We haven’t seen a Hollywood movie gross $1 billion at the worldwide box office since Star Wars: The Rise of Skywalker. That movie opened in December of 2019, and a few months later the pandemic upended the film industry. Movie theaters the world over were shuttered for months, studios and exhibitors collapsed the theatrical window from 60-90 days to around 45, and hybrid releases aimed at juicing streaming subscriber numbers became a norm. The drastic changes and uncertain future raised an important question: was the age of the $1 billion blockbuster over?
The short answer: no. The global film industry may never again consistently hit the $40 billion-plus annual totals it did before the pandemic, but some semblance of stabilization is taking hold. One litmus test for the ongoing box-office recovery is December’s Spider-Man: No Way Home, which has the best shot at cracking $1 billion of any 2021 film.
Now, let’s do something the high-school you would never have thought possible: let’s have some fun with math.
Box office website The Numbers is somewhat bearish on the Marvel and Sony film’s prospects in its November predictions. They forecast a domestic opening of $80 million and a final North American haul of $220 million. While this would make No Way Home one of the top grossing films of the pandemic, it would mark significant drops from 2017’s Homecoming ($334 million) and 2019’s Far From Home ($390 million). It might also set up No Way Home for an underwhelming worldwide tally.
Tom Holland’s two previous standalone Spidey flicks (which cost $175 million and $165 million to produce, respectively) earned roughly 35 percent of their money in U.S. ticket sales and 65 percent from the international box office. If the upcoming entry follows suit, a $220 million domestic total would likely result in an over/under $630 million final global cume. Again, this would be one of the ten highest-grossing movies of the year, but a steep drop off from 2014’s The Amazing Spider-Man 2 ($709 million worldwide), which convinced Sony to pull the plug on Andrew Garfield’s franchise. Obviously, the marketplace isn’t in the same condition as it was back then because of [gestures broadly].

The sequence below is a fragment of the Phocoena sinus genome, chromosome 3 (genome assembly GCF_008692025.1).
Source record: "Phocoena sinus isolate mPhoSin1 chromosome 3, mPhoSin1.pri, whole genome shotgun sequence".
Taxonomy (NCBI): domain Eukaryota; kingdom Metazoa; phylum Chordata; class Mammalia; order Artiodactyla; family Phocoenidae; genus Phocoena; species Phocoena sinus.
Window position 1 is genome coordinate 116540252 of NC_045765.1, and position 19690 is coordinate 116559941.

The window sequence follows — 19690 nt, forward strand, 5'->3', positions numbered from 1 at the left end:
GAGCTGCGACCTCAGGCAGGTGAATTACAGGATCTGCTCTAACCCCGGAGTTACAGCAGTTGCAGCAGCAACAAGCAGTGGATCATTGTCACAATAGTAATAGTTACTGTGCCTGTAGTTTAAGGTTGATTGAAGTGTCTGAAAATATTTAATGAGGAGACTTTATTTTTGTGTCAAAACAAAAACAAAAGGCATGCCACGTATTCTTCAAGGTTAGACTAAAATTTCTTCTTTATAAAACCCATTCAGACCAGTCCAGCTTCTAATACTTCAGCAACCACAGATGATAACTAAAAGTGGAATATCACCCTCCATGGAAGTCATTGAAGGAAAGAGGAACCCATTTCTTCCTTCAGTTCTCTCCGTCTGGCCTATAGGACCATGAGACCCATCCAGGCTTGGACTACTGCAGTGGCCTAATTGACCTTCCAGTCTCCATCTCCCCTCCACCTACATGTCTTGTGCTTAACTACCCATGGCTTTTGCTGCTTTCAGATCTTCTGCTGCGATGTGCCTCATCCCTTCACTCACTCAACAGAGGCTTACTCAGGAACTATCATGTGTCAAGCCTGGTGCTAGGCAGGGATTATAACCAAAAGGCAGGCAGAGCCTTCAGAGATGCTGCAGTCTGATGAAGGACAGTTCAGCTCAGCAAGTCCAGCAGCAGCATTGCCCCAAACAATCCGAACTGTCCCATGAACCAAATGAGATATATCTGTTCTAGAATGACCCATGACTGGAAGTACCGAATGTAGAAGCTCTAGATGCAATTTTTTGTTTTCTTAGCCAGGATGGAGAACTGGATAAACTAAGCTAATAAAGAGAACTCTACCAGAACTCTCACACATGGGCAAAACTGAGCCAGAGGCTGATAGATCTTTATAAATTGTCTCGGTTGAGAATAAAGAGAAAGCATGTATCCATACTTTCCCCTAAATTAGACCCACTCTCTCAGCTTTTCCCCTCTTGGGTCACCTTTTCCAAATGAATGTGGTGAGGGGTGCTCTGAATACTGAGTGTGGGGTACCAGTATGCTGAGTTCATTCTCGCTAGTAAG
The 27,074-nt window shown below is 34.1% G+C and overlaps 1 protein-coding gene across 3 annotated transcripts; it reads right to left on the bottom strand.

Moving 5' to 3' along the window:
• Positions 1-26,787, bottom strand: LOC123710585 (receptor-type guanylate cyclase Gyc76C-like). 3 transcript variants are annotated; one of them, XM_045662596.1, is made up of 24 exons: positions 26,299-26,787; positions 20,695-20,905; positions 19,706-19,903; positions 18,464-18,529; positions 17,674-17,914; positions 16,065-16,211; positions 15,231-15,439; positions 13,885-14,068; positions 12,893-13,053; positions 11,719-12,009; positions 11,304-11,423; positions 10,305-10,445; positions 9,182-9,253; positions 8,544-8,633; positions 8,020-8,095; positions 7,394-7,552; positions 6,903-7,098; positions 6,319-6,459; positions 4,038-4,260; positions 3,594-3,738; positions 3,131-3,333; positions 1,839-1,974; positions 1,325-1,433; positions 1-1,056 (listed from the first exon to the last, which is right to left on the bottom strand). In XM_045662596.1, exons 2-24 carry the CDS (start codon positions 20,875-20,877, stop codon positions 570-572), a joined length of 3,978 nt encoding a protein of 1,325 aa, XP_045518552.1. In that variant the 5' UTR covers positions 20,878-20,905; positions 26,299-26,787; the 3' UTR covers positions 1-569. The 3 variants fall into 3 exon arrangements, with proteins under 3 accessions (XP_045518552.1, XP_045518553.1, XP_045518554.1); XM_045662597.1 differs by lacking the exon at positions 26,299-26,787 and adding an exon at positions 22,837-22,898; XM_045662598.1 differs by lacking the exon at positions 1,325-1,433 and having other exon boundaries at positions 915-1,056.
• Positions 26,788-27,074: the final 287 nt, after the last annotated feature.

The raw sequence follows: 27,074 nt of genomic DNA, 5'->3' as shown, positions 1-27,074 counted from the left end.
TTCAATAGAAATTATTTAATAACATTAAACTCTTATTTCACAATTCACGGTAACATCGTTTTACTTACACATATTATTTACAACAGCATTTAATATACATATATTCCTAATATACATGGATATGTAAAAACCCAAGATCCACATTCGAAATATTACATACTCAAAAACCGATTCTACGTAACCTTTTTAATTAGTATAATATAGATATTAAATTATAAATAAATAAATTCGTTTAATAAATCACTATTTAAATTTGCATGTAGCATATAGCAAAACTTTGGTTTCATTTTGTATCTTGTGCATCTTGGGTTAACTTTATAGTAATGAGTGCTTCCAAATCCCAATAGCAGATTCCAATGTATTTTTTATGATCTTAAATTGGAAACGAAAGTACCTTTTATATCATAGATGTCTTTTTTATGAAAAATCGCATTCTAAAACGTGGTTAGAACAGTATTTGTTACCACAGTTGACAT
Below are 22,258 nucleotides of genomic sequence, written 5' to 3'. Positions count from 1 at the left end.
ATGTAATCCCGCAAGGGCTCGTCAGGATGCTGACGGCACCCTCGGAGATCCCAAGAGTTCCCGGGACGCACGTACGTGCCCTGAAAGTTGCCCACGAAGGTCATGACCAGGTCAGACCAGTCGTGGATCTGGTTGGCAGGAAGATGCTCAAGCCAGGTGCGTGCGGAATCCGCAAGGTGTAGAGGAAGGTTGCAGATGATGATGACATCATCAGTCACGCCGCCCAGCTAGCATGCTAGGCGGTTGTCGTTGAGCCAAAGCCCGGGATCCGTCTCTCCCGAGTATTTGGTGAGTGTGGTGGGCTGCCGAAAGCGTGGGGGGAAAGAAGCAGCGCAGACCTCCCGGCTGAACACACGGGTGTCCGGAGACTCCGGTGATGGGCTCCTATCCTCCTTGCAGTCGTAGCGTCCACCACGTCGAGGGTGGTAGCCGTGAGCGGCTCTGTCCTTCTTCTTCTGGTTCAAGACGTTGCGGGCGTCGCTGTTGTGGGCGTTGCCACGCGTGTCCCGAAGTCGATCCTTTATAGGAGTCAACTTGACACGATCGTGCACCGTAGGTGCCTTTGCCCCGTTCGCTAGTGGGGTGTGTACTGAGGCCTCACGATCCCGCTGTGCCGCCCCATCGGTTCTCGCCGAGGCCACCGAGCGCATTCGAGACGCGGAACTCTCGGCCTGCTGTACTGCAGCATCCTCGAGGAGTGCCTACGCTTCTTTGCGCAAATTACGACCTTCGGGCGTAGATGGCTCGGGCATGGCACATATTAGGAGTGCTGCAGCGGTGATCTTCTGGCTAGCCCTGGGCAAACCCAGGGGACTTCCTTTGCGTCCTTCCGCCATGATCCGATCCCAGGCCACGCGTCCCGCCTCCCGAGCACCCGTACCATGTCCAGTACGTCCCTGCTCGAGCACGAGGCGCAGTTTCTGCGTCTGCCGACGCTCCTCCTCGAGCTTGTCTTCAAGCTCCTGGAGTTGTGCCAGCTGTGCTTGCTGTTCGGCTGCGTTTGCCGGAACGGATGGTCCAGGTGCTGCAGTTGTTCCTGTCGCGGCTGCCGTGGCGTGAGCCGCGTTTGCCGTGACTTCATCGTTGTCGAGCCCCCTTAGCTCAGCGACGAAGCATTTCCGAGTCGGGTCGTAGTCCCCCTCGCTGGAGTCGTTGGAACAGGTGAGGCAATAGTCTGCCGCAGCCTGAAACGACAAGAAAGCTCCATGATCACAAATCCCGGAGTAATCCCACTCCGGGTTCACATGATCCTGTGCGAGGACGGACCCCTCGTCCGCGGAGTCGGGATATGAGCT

Speaking of Garfield, he and Tobey Maguire are almost assuredly popping up in No Way Home, along with characters from other Spider-Man franchises such as Alfred Molina’s Doc Ock and Jamie Foxx’s Electro. Throw in Benedict Cumberbatch’s Doctor Strange and No Way Home has the makings of a mini multiversal Avengers-level event. That, along with its valuable holiday release real estate, are why I lean closer to Box Office Pro’s more bullish projections.
That website projects a domestic opening between $135 million-$185 million (which would be the first $100 million debut in two years) and a final U.S. total between $375 million-$525 million. Those numbers would give No Way Home a domestic multiplier, or the multiple of the film’s final gross to its debut numbers, of around 2.75x. That’s in line with Homecoming (2.8x), but smaller than Far From Home (4.2x) which benefitted from a post-Avengers: Endgame bump. The Christmas corridor has contributed to leggy blockbusters first Phase IV Marvel movie recent years such as Star Wars: The Force Awakens (3.7x), Rogue One (3.4x), Jumanji: The Next Level (5.4x) and Aquaman (4.9x).
There’s reason to believe the same 35/65 domestic/overseas splits will hold true for No Way Home, given that the last four live-action solo Spider-Man movies dating back to 2012 posted averaged splits of 33.9 percent and 66.1 percent. So a $375 million domestic haul gets the film to roughly $622 million outside the U.S. for a worldwide total of around $957 million. A $525 million American total likely leads to round $975 million in overseas ticket sales for a global cume of around $1.5 billion.
Considering that the highest-grossing film of the pandemic is No Time To Die at “just” $735 million, that last figure might be a bit too generous (though No Way Home will be the first Phase IV Marvel movie to be released in China, where the MCU is immensely popular). Plus, only one Spider-Man movie has ever surpassed $1 billion. But given the added-value cameos that span generations of Spidey fans, No Way Home should perform closer to Box Office Pro’s expectations and threaten the vaunted $1 billion mark. At the very least, it stands a great shot at becoming 2021’s highest-grossing movie overall.
Spider-Man: No Way Home swings into theaters December 17.